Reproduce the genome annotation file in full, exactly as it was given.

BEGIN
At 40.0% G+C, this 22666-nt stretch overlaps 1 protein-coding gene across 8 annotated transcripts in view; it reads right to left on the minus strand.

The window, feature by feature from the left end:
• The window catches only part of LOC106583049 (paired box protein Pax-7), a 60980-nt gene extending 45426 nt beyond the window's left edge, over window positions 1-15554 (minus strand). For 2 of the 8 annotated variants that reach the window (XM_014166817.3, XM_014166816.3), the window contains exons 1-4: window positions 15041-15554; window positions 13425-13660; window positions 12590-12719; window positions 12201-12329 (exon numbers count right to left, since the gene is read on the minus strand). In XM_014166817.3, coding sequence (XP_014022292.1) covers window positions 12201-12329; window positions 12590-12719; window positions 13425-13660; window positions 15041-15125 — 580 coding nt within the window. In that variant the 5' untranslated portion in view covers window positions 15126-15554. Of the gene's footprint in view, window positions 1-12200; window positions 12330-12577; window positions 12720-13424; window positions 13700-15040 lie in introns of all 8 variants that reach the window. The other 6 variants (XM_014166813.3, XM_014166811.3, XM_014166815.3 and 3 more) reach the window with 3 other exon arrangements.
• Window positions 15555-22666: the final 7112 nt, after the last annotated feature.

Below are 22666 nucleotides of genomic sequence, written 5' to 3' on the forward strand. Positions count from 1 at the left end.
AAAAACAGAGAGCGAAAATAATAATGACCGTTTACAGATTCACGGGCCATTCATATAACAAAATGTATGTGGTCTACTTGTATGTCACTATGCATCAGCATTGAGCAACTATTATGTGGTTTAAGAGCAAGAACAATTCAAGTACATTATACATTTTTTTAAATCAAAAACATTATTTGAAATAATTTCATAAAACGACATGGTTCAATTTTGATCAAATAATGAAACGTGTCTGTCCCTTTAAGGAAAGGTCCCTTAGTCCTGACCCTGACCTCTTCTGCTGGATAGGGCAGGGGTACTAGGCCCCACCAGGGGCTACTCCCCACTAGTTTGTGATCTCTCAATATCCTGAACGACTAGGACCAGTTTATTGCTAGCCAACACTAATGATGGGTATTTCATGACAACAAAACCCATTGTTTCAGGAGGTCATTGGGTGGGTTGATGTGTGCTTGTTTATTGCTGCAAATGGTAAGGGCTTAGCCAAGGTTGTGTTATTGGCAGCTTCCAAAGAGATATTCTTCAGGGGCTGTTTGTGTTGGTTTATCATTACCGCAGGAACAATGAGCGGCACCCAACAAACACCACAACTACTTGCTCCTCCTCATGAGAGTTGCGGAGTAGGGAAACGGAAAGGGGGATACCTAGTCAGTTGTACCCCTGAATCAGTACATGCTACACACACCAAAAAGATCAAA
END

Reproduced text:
At 40.0% G+C, this 22666-nt stretch overlaps 1 protein-coding gene across 8 annotated transcripts in view; it reads right to left on the minus strand.

The window, feature by feature from the left end:
• The window catches only part of LOC106583049 (paired box protein Pax-7), a 60980-nt gene extending 45426 nt beyond the window's left edge, over window positions 1-15554 (minus strand). For 2 of the 8 annotated variants that reach the window (XM_014166817.3, XM_014166816.3), the window contains exons 1-4: window positions 15041-15554; window positions 13425-13660; window positions 12590-12719; window positions 12201-12329 (exon numbers count right to left, since the gene is read on the minus strand). In XM_014166817.3, coding sequence (XP_014022292.1) covers window positions 12201-12329; window positions 12590-12719; window positions 13425-13660; window positions 15041-15125 — 580 coding nt within the window. In that variant the 5' untranslated portion in view covers window positions 15126-15554. Of the gene's footprint in view, window positions 1-12200; window positions 12330-12577; window positions 12720-13424; window positions 13700-15040 lie in introns of all 8 variants that reach the window. The other 6 variants (XM_014166813.3, XM_014166811.3, XM_014166815.3 and 3 more) reach the window with 3 other exon arrangements.
• Window positions 15555-22666: the final 7112 nt, after the last annotated feature.

Below are 22666 nucleotides of genomic sequence, written 5' to 3' on the forward strand. Positions count from 1 at the left end.
AAAAACAGAGAGCGAAAATAATAATGACCGTTTACAGATTCACGGGCCATTCATATAACAAAATGTATGTGGTCTACTTGTATGTCACTATGCATCAGCATTGAGCAACTATTATGTGGTTTAAGAGCAAGAACAATTCAAGTACATTATACATTTTTTTAAATCAAAAACATTATTTGAAATAATTTCATAAAACGACATGGTTCAATTTTGATCAAATAATGAAACGTGTCTGTCCCTTTAAGGAAAGGTCCCTTAGTCCTGACCCTGACCTCTTCTGCTGGATAGGGCAGGGGTACTAGGCCCCACCAGGGGCTACTCCCCACTAGTTTGTGATCTCTCAATATCCTGAACGACTAGGACCAGTTTATTGCTAGCCAACACTAATGATGGGTATTTCATGACAACAAAACCCATTGTTTCAGGAGGTCATTGGGTGGGTTGATGTGTGCTTGTTTATTGCTGCAAATGGTAAGGGCTTAGCCAAGGTTGTGTTATTGGCAGCTTCCAAAGAGATATTCTTCAGGGGCTGTTTGTGTTGGTTTATCATTACCGCAGGAACAATGAGCGGCACCCAACAAACACCACAACTACTTGCTCCTCCTCATGAGAGTTGCGGAGTAGGGAAACGGAAAGGGGGATACCTAGTCAGTTGTACCCCTGAATCAGTACATGCTACACACACCAAAAAGATCAAA